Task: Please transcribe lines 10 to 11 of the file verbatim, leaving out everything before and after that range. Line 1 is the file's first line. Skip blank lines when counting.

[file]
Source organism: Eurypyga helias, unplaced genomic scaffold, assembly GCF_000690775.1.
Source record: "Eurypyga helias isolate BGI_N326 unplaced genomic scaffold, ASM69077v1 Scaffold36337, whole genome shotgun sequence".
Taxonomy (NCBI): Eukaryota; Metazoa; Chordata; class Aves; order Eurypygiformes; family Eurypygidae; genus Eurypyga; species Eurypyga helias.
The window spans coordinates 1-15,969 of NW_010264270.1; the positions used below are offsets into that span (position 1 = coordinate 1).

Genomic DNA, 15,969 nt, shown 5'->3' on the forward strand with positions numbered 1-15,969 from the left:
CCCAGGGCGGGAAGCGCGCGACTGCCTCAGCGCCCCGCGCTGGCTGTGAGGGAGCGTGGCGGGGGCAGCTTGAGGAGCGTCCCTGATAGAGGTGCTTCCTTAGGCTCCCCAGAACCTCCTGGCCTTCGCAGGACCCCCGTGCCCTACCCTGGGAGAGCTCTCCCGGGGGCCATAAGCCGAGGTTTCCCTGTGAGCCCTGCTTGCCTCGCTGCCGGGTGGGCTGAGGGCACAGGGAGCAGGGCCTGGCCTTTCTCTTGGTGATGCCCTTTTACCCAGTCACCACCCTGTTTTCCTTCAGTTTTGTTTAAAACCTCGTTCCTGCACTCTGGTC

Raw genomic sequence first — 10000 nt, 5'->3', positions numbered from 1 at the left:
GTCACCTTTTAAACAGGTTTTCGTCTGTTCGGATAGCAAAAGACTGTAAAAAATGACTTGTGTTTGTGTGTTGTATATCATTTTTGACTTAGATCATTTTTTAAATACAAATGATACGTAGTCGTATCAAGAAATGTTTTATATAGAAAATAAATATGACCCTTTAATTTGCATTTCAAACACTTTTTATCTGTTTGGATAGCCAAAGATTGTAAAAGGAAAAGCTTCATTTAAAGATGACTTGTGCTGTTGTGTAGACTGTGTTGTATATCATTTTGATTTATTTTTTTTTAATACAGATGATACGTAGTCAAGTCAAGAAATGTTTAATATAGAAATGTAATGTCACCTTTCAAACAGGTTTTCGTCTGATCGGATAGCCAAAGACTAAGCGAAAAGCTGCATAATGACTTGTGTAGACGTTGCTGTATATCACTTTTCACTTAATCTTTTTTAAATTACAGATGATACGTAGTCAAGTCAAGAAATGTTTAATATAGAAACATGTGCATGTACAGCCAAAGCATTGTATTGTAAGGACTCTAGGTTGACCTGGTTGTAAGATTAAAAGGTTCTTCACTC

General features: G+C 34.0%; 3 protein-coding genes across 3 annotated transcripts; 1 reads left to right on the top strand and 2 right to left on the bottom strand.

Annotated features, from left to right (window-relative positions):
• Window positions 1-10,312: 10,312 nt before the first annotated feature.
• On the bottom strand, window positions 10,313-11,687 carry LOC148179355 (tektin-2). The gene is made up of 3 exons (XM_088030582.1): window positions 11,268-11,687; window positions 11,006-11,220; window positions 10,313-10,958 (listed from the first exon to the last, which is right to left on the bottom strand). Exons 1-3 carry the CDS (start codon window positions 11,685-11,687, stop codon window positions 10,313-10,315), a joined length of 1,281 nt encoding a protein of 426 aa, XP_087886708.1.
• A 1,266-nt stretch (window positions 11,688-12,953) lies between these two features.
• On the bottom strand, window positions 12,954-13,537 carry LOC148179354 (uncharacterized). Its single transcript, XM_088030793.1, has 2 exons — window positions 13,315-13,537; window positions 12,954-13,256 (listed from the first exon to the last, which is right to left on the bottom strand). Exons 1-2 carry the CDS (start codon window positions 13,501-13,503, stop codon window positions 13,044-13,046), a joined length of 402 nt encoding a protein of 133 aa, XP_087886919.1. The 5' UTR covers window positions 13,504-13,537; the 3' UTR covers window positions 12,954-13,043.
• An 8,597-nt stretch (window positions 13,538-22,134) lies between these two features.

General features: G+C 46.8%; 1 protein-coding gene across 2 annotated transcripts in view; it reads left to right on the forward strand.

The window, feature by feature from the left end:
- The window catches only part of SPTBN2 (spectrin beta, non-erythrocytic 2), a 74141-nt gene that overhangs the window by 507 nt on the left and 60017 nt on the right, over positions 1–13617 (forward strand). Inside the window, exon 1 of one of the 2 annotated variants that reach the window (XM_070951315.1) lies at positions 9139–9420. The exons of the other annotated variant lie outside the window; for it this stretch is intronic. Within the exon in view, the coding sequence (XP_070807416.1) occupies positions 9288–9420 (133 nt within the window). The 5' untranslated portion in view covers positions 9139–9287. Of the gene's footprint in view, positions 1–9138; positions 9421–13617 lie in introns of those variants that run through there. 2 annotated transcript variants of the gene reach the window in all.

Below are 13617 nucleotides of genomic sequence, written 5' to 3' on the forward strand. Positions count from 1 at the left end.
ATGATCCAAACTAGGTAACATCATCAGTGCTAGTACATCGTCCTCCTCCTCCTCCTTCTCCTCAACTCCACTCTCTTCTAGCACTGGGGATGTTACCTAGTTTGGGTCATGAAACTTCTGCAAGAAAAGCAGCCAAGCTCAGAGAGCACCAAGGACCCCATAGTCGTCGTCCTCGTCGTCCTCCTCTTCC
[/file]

Annotated features, from left to right (window-relative positions):
• Window positions 1-10,312: 10,312 nt before the first annotated feature.